September 08, 2002
By Raffique Shah
AS someone who has been on both sides of the "libel fence", I find it strange that ex-Prime Minister Basdeo Panday, his wife Oma, and a number of his front-rank ex-ministers, have not sued all the media houses in this country for tens, possibly hundreds, of millions of dollars. For more than a year the media have repeatedly reported that the Pandays have a $10 million bank account in London, England. And after newspapers made veiled references to Carlos John's meteoric rise from an insurance executive to a multi-millionaire government minister, last week the Newsday dared to publish what the newspaper alleged were details of Carlos's $52 million bank account.
If I were Panday or John or one of the dozens of senior UNC ex-ministers or high-ranking party officials whose names featured prominently in the ongoing Piarco Airport Inquiry (and other alleged scandals), I would be overjoyed at being libeled (or slandered) in this manner. For those who are ignorant of the gold mine public figures sit on when their reputations are wrongfully sullied by the media, let me explain. CCN chairman Ken Gordon felt his reputation was scarred when Panday accused him of being a "pseudo racist", so he promptly sued the then Prime Minister. In quick time the matter came before the courts and Gordon was awarded a whopping $800,000.
In any language, even for someone who has $10 million stashed away, that is not the kind of money you'd reject or leave alone, worse, with someone who offended you. In fact, I have the feeling that the richer one gets the more one hankers after more money. We see it all the time even as we wonder aloud: "But he has so much money, why de hell he running down de poor man for $100?" So if it's not true that John has $52 million or the Pandays $10 million, even if both sums were legitimately amassed, then why not sue the newspapers for a few additional millions?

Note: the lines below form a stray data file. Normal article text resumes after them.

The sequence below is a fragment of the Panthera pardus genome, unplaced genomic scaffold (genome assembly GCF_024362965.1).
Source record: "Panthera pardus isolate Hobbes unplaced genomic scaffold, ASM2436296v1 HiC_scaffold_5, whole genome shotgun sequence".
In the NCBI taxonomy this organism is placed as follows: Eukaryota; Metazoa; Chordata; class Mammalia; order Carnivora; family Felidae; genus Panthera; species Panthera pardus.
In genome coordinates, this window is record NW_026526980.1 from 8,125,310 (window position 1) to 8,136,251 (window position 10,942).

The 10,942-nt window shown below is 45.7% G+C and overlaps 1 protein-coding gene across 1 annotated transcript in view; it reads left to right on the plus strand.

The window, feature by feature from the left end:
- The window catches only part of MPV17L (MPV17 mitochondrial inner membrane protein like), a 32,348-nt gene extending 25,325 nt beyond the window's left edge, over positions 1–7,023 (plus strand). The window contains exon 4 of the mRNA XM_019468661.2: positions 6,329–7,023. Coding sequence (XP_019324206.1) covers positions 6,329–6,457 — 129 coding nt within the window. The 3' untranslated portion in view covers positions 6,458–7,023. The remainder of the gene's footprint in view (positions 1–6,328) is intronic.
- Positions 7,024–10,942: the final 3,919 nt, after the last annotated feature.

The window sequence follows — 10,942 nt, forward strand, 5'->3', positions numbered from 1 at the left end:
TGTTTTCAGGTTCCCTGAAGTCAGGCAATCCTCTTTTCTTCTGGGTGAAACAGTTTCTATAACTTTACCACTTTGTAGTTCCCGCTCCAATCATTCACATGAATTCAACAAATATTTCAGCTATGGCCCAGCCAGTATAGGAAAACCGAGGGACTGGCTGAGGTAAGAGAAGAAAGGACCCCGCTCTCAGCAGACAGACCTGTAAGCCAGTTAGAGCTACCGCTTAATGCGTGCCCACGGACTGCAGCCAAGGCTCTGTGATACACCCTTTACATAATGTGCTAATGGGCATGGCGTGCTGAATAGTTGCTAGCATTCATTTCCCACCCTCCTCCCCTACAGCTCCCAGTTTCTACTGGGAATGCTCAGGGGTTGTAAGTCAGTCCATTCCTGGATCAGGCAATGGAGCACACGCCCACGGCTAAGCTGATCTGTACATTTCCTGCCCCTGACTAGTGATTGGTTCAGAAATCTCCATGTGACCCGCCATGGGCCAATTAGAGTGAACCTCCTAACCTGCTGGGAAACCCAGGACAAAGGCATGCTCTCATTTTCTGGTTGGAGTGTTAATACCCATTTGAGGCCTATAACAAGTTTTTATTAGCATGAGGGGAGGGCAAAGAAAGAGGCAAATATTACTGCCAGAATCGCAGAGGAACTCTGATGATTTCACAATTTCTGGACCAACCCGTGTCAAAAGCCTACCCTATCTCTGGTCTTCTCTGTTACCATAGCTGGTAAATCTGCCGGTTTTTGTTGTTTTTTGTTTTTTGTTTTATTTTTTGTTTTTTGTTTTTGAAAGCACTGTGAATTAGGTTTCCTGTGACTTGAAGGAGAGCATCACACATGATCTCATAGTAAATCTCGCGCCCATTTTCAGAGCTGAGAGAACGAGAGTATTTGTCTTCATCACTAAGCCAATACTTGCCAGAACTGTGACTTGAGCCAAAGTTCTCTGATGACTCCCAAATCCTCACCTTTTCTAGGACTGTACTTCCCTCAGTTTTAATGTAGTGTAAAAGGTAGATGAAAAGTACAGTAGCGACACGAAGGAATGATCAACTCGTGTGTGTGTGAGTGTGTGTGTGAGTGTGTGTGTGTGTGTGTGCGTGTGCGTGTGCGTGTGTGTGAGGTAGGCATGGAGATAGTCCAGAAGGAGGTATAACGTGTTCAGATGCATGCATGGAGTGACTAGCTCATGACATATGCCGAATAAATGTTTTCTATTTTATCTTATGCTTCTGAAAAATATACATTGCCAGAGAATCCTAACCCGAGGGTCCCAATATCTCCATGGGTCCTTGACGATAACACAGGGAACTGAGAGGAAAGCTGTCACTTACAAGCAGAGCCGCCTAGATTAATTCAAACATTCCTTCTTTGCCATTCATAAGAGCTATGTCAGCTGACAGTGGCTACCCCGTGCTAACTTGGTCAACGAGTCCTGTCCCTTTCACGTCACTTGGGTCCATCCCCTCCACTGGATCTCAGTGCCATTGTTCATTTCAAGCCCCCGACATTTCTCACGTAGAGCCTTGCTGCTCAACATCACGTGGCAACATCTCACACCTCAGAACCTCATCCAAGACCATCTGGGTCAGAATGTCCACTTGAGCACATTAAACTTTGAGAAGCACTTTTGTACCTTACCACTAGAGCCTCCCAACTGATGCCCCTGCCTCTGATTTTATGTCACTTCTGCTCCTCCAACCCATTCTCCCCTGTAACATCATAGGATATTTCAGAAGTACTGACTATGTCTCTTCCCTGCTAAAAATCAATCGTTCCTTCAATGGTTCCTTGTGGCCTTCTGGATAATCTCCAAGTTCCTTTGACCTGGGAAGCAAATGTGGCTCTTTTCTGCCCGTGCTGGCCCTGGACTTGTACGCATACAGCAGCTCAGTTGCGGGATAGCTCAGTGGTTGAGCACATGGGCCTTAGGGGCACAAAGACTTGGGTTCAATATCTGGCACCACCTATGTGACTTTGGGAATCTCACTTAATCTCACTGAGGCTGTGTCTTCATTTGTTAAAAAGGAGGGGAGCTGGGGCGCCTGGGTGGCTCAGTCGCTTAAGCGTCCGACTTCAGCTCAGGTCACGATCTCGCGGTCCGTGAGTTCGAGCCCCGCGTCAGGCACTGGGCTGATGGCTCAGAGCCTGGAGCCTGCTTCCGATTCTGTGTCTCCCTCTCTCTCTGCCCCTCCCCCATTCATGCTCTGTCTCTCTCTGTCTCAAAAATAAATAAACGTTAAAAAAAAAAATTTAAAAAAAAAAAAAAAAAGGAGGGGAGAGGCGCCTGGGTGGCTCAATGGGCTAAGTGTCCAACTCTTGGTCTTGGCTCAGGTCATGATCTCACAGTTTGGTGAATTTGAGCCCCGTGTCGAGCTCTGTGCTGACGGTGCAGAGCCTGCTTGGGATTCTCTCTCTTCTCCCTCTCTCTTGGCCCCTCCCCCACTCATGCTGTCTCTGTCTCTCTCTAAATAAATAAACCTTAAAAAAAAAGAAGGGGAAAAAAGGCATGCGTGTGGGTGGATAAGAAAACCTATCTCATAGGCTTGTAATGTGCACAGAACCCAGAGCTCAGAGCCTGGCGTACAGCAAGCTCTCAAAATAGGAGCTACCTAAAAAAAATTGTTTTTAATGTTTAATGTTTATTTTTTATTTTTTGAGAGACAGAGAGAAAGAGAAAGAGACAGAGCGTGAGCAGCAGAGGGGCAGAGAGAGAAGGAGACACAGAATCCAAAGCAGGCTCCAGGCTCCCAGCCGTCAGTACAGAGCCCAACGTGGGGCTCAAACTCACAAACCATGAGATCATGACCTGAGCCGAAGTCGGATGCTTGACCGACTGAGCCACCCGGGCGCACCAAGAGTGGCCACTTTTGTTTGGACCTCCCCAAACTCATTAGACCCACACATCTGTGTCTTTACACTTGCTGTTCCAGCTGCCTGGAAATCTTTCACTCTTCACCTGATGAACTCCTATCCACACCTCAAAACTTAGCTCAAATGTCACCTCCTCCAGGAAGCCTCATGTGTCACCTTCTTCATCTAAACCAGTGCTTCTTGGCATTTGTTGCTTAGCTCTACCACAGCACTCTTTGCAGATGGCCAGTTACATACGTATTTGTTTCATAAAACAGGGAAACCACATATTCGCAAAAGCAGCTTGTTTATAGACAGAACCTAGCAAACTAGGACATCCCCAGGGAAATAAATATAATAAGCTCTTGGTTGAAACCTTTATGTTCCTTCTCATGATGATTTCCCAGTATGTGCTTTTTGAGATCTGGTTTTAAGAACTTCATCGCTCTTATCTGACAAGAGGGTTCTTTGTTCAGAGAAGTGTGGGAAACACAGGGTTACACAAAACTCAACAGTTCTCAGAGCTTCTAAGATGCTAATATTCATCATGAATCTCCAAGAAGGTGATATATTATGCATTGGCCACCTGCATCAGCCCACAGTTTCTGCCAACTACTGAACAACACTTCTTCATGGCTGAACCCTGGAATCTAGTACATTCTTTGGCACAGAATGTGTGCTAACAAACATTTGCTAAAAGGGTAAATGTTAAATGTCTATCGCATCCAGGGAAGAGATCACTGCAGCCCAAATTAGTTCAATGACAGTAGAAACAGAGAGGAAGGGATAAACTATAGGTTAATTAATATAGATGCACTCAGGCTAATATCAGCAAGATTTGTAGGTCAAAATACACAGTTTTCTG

As I wrote at the start of this column, I have been unfortunate to be on both sides of the libel fence. As managing editor of the Mirror, I was often named in the many libel suits that were filed against the newspapers in that group, mainly for stories that I had nothing to do with. I neither wrote nor edited stories for which the newspapers were sued. But I was nevertheless "named", and I took it in stride since, as managing editor, taking blame for the sins of others went with the "turf". So when I was named in the Charmaine Forde lawsuit, or in Karl Hudson-Phillips's (a two-paragraph story that cost the newspaper $125,000), I did not complain.
On the other hand, when Sat Maharaj's Bomb newspaper, in which I was frequently attacked, crossed the line by stating as fact that I had "stolen the shares" of one co-owner of the Mirror, I promptly sued. I maintain that being a public figure, one must be prepared to face scrutiny, even abuse. But don't ever call me a thief or a racist: I'd sue you for your pants, jockey shorts, drawers, whatever, and everything in between! So Sat was forced to settle with me, for a sum that I considered paltry. I should add that I have a libel suit against the Mirror pending, and in my front pocket I have published statements that will no doubt see the transfer of funds from two UNC MPs and another newspaper to my small savings account. Retirement benefits for a poor man like me.